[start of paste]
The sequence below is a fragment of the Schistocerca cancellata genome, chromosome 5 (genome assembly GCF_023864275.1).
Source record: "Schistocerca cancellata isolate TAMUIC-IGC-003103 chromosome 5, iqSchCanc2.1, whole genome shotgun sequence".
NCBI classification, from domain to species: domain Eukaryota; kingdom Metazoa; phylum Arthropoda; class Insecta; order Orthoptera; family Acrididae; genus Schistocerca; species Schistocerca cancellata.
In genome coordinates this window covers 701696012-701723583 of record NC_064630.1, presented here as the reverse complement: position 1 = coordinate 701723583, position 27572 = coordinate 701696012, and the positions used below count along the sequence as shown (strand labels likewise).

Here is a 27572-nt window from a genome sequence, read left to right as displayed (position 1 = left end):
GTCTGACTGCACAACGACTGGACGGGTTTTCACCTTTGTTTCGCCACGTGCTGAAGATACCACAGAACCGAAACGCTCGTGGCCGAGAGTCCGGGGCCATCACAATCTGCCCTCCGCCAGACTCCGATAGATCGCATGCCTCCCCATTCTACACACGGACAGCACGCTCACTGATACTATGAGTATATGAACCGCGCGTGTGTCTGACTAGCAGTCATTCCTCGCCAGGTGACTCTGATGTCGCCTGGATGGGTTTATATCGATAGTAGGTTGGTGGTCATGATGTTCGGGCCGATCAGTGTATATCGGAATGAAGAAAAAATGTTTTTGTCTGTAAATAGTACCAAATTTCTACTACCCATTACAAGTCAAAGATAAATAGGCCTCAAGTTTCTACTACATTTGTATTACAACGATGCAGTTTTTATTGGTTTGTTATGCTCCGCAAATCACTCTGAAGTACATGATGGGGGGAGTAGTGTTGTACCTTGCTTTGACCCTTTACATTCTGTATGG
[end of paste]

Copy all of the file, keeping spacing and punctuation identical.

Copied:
The sequence below is a fragment of the Schistocerca cancellata genome, chromosome 5 (genome assembly GCF_023864275.1).
Source record: "Schistocerca cancellata isolate TAMUIC-IGC-003103 chromosome 5, iqSchCanc2.1, whole genome shotgun sequence".
NCBI classification, from domain to species: domain Eukaryota; kingdom Metazoa; phylum Arthropoda; class Insecta; order Orthoptera; family Acrididae; genus Schistocerca; species Schistocerca cancellata.
In genome coordinates this window covers 701696012-701723583 of record NC_064630.1, presented here as the reverse complement: position 1 = coordinate 701723583, position 27572 = coordinate 701696012, and the positions used below count along the sequence as shown (strand labels likewise).

Here is a 27572-nt window from a genome sequence, read left to right as displayed (position 1 = left end):
GTCTGACTGCACAACGACTGGACGGGTTTTCACCTTTGTTTCGCCACGTGCTGAAGATACCACAGAACCGAAACGCTCGTGGCCGAGAGTCCGGGGCCATCACAATCTGCCCTCCGCCAGACTCCGATAGATCGCATGCCTCCCCATTCTACACACGGACAGCACGCTCACTGATACTATGAGTATATGAACCGCGCGTGTGTCTGACTAGCAGTCATTCCTCGCCAGGTGACTCTGATGTCGCCTGGATGGGTTTATATCGATAGTAGGTTGGTGGTCATGATGTTCGGGCCGATCAGTGTATATCGGAATGAAGAAAAAATGTTTTTGTCTGTAAATAGTACCAAATTTCTACTACCCATTACAAGTCAAAGATAAATAGGCCTCAAGTTTCTACTACATTTGTATTACAACGATGCAGTTTTTATTGGTTTGTTATGCTCCGCAAATCACTCTGAAGTACATGATGGGGGGAGTAGTGTTGTACCTTGCTTTGACCCTTTACATTCTGTATGG